What were you doing before DRBU?
I had freshly graduated from my undergraduate studies at the University of Florida and after traveling for a few days in Europe, I started work at a family friend’s law firm in Miami. I wasn’t planning on jumping into a Master’s program at the time, but after taking a break to go to Buddha Root Farm, a retreat in Oregon hosted by people involved in the DRBU community, I saw that there was a way I could be around nurturing people while doing what I loved: talking about texts and working on my own self-care and growth.
Influential Class you've taken:
At this moment, I would choose Classical Chinese IV because the work and discussions we have in class illuminate ancient Chinese culture. A valuable part of the class is memorizing and translating poems from the Tang and Song dynasties. Memorizing vocabulary words and poems redirects my mind to a wholesome, productive place, instead of overthinking or stressing about my life. Translation is a humbling task for me, allowing me to actively practice not being attached to being correct or not.
Influential Book you've read:
In the Buddha’s Words translated by Bhikkhu Bodhi. It is a wonderful anthology of Buddhist suttas that presents imagery that I still reference back to write papers for my other classes.
Concept that blew my mind:
It is from the Three Texts of Consciousness Only. I learned that what I like or dislike is karmic, which helps me not get stuck in feeling guilty for what I inexplicably feel when encountering certain types of situations.
Challenges I faced:
I would continually lack confidence in myself and because of this, blow small situations out of proportion in my mind which would greatly drain me mentally, physically, and emotionally. Paper writing at DRBU has been one of the most impactful ways for me to look at what I experience head-on and deconstruct that, ending off with a solution. I’ve written papers about loneliness, perceived “lacking”, fears, and overthinking to interpret this general challenge.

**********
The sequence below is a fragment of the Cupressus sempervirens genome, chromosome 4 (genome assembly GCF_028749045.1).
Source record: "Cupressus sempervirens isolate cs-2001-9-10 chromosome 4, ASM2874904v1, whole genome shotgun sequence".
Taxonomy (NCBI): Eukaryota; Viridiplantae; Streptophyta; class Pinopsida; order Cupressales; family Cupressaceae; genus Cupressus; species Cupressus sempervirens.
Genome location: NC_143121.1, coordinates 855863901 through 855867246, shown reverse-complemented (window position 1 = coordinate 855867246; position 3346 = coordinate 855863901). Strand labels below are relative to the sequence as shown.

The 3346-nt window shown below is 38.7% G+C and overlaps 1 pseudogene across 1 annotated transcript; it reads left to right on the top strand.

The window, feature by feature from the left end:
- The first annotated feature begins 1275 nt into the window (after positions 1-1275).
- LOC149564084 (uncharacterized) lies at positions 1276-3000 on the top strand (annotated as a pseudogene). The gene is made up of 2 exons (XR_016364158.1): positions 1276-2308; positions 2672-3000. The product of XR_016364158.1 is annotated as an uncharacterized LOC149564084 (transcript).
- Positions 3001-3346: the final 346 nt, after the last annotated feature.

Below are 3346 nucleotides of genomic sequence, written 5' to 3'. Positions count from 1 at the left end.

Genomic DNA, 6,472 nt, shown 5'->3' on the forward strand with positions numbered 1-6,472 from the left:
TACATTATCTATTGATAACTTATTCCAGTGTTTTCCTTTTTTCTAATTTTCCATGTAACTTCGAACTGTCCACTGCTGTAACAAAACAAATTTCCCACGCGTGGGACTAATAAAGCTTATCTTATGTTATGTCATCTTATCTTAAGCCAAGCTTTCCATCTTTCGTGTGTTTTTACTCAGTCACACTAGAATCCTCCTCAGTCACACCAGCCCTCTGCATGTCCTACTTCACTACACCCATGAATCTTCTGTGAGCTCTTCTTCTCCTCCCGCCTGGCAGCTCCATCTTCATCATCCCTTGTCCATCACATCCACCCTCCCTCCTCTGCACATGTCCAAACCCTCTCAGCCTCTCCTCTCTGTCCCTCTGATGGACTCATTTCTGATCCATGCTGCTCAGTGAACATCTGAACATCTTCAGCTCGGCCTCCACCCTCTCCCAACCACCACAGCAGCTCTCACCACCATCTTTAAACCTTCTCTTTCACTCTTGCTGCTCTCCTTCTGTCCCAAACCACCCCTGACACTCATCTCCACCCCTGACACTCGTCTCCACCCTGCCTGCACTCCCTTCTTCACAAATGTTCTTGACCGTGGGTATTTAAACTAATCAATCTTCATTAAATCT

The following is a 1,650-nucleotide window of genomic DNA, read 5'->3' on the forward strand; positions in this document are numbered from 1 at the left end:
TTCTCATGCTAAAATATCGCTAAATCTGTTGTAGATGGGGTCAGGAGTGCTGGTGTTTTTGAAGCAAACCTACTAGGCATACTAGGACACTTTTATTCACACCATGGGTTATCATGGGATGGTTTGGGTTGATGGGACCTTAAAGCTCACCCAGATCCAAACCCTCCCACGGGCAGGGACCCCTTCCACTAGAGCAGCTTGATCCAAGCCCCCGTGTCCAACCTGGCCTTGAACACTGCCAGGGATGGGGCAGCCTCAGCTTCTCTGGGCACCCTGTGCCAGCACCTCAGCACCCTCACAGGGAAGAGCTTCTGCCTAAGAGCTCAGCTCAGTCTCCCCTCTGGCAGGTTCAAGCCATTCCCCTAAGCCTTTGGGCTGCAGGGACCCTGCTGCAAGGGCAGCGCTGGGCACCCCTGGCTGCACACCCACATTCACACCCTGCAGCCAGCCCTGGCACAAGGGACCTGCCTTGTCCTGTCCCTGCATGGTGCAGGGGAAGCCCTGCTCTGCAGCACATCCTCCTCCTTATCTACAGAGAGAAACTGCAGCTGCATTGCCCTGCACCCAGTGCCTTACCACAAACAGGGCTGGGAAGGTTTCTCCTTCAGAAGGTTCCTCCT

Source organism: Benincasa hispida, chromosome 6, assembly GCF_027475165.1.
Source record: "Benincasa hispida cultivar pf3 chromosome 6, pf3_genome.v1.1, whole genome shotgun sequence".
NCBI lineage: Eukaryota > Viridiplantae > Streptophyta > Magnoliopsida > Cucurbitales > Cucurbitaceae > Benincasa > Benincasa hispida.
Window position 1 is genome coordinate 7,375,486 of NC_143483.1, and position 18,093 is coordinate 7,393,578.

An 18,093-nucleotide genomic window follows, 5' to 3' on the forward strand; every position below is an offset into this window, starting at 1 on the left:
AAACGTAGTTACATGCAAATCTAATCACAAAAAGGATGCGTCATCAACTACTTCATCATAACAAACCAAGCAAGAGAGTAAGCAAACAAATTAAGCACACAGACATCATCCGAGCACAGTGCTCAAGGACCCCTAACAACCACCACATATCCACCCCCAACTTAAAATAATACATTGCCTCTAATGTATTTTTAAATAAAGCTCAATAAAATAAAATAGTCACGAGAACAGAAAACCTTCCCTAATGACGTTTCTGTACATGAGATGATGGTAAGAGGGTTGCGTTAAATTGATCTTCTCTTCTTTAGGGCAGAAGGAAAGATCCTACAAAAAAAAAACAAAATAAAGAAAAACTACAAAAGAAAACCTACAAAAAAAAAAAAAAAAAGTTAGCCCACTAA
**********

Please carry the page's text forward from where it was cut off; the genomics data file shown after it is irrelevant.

How has DRBU changed me?
DRBU has changed me in many ways, although the most significant change has been in the development of my patience. I often contemplate the texts that I have read in classes in tough times, and found that meditating and reciting helps open a space of tranquility so that I can observe and think about what I am going through without irritation.
What surprised you about DRBU?
The extreme kindness and caring that people genuinely bring forth in their interactions with each other. It is really unparalleled.
Title of a recent paper:
“Uprooting the Attachment to Self and Exploring Nonattachment in Interpersonal Relationships.”
What is it about?
It is an investigation of why people are attached to others.
What is it really about?
This issue of grasping to others in the form of “I miss you” actually stems from a complete attachment to the perceived self. I wanted to “see interpersonal relationships as they really are'', truly embracing nonattachment.
What language are you taking?
Classical Chinese. I am on my way to finishing my fourth semester of it.
What’s your service scholarship (work study) job?
I am part of Student Activities, where a small team and I organize events for the community; Outreach, where I take photos of events, write for the website, help with social media and the newsletter, and work on DRBU’s student magazine Mirror Flower Water Moon; and, Institutional Research, where I help with the internal processes of the university. I also wash the pots and pans in the kitchen every Saturday, and bring food to the elderly nuns every weekend, on top of cleaning their dining hall.
Describe a daily practice if you have one:
Every morning I meditate and recite the Shurangama Mantra, as well as do yoga. I also try to incorporate mettā practice as well as reciting during relatively mundane tasks.
What do you do for fun?
I like listening to music and spending time having conversations with people. Another thing I like to do is to watch movies, which are also a big hit at DRBU.
How has financial aid played a role in your being here?
Financial aid allowed me to be here right out of my undergraduate studies. I’m so glad to be learning everything I am learning now and look forward to having a long life of transforming myself that I wouldn’t have been able to do without financial aid.
How do you see what you’re learning here carrying out into the world?
Everything I have learned in the Master’s program is directly applicable to becoming a more aware, better person. I’ve learned to shift my perspectives on likes and dislikes, obstacles in my life, developing wholesome qualities like confidence, patience, generosity, and loving-kindness, and more. To say it simply, what I’ve learned at DRBU really comes to fruition in face of conflict and in interpersonal relationships.